The dry season is also the best time to enjoy Cusco, the closest major city to Machu Picchu. Once the heart of the Inca Empire, Cusco's Spanish colonial architecture is interwoven with the ruins of Incan palaces and temples.
Peru’s beautiful eastern lowlands, also known as 'Amazonia', exhibit a completely different climate to that of the western coastal regions. Found to the east of the Andes, these rolling foothills and valleys are thickly blanketed with rainforests and cloud forests. Hot, humid conditions and frequent rainfall are the norm here all year round, making it an ideal habitat for lush tropical plants and rare animals. In fact, Peru is one of the most biodiverse countries in the world. Keep your eyes peeled and you may just spot a sleepy jaguar draped across a branch, or a capybara relaxing by the river.
As with the mountains, the rainy season here lasts throughout the summer months, peaking between December and March. Temperatures remain high, however, and the humidity in the rainforests is broken only by these downpours. The winter season from May to November is drier by comparison, though showers are still common, and temperatures are only slightly lower. Winter is the best time to experience the rainforest, and this is also a good time to combine your visit with the Andes, as the weather in both regions tends to follow similar patterns.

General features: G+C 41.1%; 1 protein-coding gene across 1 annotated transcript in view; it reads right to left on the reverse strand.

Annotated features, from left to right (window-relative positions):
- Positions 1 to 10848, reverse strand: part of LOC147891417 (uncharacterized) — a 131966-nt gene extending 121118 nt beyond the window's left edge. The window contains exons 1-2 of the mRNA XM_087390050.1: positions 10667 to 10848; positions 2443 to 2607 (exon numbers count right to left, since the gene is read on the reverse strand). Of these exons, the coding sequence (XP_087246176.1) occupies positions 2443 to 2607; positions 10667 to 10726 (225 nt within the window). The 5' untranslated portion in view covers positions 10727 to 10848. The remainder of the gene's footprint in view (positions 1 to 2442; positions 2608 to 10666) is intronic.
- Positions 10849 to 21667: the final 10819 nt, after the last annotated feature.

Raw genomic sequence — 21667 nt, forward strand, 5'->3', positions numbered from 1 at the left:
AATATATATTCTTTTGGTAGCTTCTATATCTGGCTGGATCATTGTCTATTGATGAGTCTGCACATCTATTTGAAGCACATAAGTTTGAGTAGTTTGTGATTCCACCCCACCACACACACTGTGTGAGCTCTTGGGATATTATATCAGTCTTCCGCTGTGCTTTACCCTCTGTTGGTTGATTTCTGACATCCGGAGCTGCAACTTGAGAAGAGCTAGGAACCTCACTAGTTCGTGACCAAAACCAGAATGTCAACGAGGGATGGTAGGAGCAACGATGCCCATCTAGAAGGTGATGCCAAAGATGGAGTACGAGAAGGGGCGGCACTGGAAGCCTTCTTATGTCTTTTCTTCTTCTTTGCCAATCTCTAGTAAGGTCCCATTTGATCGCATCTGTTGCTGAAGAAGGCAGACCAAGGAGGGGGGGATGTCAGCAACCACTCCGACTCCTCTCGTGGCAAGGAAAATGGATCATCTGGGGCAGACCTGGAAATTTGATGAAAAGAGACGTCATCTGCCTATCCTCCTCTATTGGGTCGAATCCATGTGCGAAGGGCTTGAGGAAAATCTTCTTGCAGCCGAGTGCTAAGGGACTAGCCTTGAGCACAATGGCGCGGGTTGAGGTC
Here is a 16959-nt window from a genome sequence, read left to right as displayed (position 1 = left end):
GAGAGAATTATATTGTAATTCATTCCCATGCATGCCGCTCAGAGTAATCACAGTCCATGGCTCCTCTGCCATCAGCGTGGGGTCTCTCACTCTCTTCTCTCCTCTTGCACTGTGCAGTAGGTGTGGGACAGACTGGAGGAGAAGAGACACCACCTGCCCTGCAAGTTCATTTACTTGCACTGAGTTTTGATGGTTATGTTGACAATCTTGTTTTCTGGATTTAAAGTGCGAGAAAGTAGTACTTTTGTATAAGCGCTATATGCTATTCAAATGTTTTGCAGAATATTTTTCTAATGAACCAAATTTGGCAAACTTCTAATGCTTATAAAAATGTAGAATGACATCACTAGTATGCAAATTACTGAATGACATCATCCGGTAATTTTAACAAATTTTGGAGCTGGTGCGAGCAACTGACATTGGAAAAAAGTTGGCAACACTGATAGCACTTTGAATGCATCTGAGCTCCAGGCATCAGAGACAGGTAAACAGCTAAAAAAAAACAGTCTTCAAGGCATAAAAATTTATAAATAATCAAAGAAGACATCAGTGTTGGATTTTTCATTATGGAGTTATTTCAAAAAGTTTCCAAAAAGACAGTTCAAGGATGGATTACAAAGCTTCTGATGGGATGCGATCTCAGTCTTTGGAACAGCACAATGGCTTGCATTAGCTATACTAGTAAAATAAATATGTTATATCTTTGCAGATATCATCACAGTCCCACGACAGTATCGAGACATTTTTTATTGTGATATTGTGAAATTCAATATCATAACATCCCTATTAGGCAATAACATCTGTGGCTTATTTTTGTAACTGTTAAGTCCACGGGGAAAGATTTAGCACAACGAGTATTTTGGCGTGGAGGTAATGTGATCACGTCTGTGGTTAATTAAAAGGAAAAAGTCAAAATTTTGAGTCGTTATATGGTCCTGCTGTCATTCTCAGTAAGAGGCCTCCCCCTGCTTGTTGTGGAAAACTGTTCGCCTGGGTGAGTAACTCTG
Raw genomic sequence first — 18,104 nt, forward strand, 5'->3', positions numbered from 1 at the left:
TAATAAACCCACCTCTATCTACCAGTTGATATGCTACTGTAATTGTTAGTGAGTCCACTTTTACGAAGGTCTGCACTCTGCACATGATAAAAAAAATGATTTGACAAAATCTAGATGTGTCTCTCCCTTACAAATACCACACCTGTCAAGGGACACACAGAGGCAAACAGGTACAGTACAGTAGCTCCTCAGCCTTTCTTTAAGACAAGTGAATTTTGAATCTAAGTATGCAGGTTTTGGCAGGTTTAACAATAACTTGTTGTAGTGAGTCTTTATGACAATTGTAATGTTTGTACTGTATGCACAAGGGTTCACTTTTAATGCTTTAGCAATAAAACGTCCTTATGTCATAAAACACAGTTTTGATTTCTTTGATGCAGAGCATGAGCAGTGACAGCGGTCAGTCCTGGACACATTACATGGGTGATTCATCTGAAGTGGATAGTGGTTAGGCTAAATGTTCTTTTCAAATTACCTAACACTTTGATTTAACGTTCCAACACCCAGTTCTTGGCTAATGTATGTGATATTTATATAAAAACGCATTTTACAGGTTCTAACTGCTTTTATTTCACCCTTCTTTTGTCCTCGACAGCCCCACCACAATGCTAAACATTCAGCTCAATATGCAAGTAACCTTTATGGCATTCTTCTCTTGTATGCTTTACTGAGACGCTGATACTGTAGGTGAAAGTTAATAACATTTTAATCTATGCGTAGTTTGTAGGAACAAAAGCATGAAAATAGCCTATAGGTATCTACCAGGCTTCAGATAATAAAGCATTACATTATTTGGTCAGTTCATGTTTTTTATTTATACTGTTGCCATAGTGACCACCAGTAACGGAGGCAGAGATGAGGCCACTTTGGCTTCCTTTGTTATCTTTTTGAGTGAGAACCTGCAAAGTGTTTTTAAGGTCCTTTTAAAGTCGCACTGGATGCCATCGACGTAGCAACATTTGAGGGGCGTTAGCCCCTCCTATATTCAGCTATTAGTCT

The Peruvian calendar is packed with festivities and public holidays, so it is worth planning ahead to join in the celebrations. Here are some of the most popular events:
- Fiesta de la Candelaria: In February each year, the streets of Puno and some mountain towns are filled with dancers and candle-lit processions.
- St Peter’s Day: This festival is celebrated between the 28th and 29th of July each year, and is a time when large numbers of Peruvians travel to visit family and friends around the country. It is best to avoid travelling in the days surrounding this festival due to busy transport networks and limited availability for accommodation.
- Inti Raymi: Centred around Cusco every June, this festival of the sun celebrates the winter solstice, following Inca traditions. This is a spectacular display of culture that draws crowds from across South America.
- Carnival: Much of Peru celebrates Carnival in early February when parties and parades appear in many cities prior to the beginning of Lent.
- A comfortable backpack
- Appropriate clothing: sportswear or hiking gear in breathable materials
- Sturdy, comfortable footwear for hiking
- A raincoat, especially for the Andes and the eastern lowlands
- Warm clothing for the evenings, especially if travelling to higher altitudes
- Insect repellent
- Reusable water bottle
- Sun protection, including sunscreen, a hat and sunglasses
- A camera to capture the views